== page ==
An inspector decontaminates a boat at one of the provinces 10 roadside invasive mussel inspection stations. Photo by East Kootenay News Online Weekly.

20 mussel-fouled watercraft prevented from entering B.C. this summer

79 tickets, 44 warnings issued to those who failed to stop at inspection stations

Inspection stations, when they are open, are helping in the prevention of keeping invasive mussels from harming Okanagan area lakes.

Since inspection stations opened in the province on April 1, 20 mussel-fouled watercraft were intercepted entering B.C., according to the September report from the Okanagan Basin Water Board.

The majority of these vehicles were travelling from Ontario, with eight travelling from the U.S. B.C.’s inspection team received advanced warning about 15 of the 20 watercraft from other state or provincial inspection teams.

In addition, 79 tickets and 44 warnings were issued for failing to stop at an inspection station, which is a requirement under provincial law. Nine inspection stations opened in April, while three more opened in May.

Related: Okanagan water board seeks mussels funding

After a recent funding announcement in August from the federal government to address invasive mussels, the OBWB sent a letter to Hon. Jonathan Wilkinson, Minister of Fisheries, Oceans, and the Canadian Coast Guard, thanking the government for its support. The letter also requested further actions be taken to protect B.C. waters.

The board first requested specific actions in April 2018 to increase efforts in educating the public, monitoring local water bodies, and incident preparedness. One action in particular, expanding inspection timing and activities, may make all the difference, according to Corinne Jackson, communications director with OBWB.

“These stations do not run 24-hours a day, so who knows how many watercraft may be coming in under our radar,” said Jackson.

Related: Boil water advisory issued for Falkland system

The board’s outreach program Okanagan WaterWise has started the campaign ‘Don’t Move a Mussel’ to educate the public about the harmful effects of invasive mussels, such a zebra or quagga, and how to reduce the risk of transporting them.

“These invasive mussels promote toxic algae which would pollute our drinking water. They also clog drinking water intakes and distribution systems. It could cost millions of tax dollars to clean them out of pipes or retrofit systems,” states the website DontMoveaMussel.ca.

As of Sept. 13, the OBWB has not received a response to their letter. It is anticipated that the province will provide an update in the next few weeks about its efforts in 2018 regarding this issue.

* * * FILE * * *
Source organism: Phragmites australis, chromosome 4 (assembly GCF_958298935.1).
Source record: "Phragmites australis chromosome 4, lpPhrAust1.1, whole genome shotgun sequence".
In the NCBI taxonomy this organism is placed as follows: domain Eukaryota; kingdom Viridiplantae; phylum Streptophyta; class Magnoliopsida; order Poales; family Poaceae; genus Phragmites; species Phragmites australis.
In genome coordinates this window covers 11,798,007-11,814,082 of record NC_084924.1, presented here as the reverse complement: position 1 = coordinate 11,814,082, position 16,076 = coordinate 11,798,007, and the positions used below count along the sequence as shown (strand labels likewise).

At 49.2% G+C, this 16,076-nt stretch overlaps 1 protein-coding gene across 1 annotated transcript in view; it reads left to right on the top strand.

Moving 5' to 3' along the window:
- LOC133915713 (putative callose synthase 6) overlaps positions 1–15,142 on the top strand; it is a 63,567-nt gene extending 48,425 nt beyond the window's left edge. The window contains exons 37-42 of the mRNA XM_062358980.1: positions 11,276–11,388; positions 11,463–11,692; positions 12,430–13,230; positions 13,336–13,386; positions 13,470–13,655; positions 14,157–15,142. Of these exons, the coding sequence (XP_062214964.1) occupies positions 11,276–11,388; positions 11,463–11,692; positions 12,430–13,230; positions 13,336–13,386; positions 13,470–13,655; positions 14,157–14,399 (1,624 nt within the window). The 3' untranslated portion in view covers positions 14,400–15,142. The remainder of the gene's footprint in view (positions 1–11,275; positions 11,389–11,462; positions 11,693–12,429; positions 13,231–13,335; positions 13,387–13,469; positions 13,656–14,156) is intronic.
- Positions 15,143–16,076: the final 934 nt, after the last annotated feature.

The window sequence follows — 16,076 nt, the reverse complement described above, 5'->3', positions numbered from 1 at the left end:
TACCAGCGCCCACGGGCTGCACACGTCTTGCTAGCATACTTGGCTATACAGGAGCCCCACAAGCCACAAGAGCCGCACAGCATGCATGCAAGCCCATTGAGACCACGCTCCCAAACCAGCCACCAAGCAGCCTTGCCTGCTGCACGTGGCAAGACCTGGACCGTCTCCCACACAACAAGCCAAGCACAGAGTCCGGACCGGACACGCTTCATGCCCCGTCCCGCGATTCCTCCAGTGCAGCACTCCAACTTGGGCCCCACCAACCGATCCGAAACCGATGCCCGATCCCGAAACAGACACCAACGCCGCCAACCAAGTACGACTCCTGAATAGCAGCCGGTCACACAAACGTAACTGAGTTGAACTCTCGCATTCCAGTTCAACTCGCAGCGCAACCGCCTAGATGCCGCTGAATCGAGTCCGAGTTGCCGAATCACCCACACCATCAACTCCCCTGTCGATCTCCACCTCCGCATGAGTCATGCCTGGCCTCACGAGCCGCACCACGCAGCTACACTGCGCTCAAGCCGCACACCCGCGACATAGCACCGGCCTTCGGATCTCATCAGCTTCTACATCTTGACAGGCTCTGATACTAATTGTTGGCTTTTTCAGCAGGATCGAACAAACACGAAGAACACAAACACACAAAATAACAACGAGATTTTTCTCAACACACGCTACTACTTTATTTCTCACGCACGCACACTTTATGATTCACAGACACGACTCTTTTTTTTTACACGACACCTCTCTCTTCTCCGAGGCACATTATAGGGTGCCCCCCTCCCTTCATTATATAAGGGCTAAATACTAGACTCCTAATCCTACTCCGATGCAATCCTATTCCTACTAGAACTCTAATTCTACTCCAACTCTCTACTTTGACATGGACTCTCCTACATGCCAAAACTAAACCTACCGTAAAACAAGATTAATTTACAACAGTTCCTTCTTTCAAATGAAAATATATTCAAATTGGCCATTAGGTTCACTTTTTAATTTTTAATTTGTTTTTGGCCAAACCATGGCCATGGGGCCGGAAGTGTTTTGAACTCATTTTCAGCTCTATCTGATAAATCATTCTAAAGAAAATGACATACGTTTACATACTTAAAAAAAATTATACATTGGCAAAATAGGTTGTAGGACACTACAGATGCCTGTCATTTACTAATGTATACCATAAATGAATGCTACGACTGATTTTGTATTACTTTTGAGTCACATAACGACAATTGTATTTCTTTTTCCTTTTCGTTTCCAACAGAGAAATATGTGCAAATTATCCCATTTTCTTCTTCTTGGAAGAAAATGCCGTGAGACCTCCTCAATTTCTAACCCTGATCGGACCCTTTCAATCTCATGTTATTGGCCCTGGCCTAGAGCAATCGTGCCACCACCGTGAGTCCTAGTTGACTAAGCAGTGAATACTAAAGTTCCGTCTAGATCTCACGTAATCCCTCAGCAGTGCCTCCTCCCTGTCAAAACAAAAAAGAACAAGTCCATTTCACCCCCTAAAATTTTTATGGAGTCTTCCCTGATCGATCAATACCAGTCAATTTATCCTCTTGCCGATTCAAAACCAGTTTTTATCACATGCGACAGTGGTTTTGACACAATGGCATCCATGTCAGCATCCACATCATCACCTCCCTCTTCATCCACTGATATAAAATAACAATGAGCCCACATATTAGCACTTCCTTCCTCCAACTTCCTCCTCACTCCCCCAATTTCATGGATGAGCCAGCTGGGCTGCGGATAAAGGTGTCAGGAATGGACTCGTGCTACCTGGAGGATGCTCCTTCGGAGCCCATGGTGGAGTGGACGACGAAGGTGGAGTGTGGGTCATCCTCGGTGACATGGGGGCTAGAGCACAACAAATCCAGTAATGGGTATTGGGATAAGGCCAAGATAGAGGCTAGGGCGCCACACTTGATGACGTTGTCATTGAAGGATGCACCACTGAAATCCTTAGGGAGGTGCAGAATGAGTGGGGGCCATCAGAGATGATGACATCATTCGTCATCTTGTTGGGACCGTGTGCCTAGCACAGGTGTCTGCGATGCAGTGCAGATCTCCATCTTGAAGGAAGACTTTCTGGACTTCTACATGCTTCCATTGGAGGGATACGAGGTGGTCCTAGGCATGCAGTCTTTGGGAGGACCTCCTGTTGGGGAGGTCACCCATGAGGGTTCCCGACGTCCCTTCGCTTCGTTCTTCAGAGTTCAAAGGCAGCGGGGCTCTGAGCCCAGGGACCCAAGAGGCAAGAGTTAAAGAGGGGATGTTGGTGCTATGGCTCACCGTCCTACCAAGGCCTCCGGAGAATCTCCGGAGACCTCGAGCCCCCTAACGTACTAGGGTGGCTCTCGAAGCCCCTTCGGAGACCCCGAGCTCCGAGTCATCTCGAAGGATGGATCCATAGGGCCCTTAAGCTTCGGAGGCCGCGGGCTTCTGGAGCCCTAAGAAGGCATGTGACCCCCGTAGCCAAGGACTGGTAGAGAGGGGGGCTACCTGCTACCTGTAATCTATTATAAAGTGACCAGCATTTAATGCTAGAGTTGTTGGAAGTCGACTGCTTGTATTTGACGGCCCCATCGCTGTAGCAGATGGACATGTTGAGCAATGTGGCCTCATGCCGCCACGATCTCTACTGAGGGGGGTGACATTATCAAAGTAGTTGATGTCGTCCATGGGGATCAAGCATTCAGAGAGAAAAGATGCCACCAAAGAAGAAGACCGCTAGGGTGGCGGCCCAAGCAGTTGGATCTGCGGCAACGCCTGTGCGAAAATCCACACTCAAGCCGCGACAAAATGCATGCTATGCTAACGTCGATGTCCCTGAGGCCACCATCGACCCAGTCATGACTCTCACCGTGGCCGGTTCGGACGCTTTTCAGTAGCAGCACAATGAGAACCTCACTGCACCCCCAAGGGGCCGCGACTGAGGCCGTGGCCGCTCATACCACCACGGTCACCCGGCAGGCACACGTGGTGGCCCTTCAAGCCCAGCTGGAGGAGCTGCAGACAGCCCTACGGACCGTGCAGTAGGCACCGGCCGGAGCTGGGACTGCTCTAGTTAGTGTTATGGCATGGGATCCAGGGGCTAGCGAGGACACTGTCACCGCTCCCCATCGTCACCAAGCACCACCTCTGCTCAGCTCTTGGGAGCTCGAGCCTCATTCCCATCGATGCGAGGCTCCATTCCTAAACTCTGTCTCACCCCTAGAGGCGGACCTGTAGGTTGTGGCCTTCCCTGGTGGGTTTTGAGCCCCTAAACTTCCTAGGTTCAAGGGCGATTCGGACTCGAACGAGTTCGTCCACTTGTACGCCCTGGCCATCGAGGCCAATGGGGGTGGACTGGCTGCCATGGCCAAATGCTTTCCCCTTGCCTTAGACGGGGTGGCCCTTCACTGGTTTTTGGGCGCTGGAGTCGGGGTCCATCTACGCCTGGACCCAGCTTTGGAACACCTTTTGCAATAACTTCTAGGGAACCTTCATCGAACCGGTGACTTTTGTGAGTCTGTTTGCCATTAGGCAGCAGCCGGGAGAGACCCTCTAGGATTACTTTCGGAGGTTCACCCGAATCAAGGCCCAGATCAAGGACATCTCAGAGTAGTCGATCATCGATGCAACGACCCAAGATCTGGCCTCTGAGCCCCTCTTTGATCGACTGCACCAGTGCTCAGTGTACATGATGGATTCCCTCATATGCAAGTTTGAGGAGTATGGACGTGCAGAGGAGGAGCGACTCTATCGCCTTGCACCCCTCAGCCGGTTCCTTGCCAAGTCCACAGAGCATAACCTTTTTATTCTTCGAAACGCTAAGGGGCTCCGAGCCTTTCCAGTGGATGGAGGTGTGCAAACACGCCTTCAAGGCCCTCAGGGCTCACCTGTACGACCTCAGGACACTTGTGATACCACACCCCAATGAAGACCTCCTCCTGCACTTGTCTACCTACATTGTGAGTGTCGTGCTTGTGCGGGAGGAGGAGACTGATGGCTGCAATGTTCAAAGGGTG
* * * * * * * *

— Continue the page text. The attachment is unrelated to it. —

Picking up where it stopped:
For more information about invasive mussels and the risks they pose, visit www.dontmoveamussel.ca.

To report a typo, email: editor@pentictonwesternnews.com.

Jordyn Thomson | Reporter

JordynThomson

Send Jordyn Thomson an email.
Like the Western News on Facebook.
Follow us on Twitter.

Just Posted

Okanagan Shuswap weather: Hold on to your toque, wind and snow today

The sun will be hiding behind the clouds for the next few days

Revelstoke Acrobats bring home nine medals

Gymnastics club leaps to success on trampoline and double mini trampoline

Clovechok speaks to government remembering Field derailment victims

Doug Clovechok, Revelstoke’s MLA, spoke at the legislature today about the derailment… Continue reading

Branching out: learning to ski at Revelstoke Mountain Resort

It’s the first time at the hill for the editor of Revelstoke Review

CRTC report finds ‘misleading, aggressive’ sales tactics used by telecom industry

Report recommends measures to make a fairer situation for consumers

Guilty plea from one woman accused of stealing from Central Okanagan Hospice Association

A woman accused of bilking the hospice association of thousands of dollars made a court appearance.

Trudeau takes personal hit amid SNC-Lavalin controversy: poll

Overall, 41 per cent of respondents believed the prime minister had done something wrong in the affair

B.C. photographer captures otters on ice

A Langley photographer was at the right place at the right time on the Fraser River

Man charged in Kamloops kidnapping makes first court appearance

Kelowna - Justin Daniels has been charged with armed robbery and forcible confinement

Okanagan College launches Indigenous cooking training

The program will infuse Indigenous-knowledge in its professional cook training

Okanagan ‘pot-caster’ talks politics and weed sales

Pot podcaster Daniel Eastman says B.C. has kind of dropped the ball as far as legalization

Do you live with your partner? More and more Canadians don’t

Statistics Canada shows fewer couples live together than did a decade ago

Most Read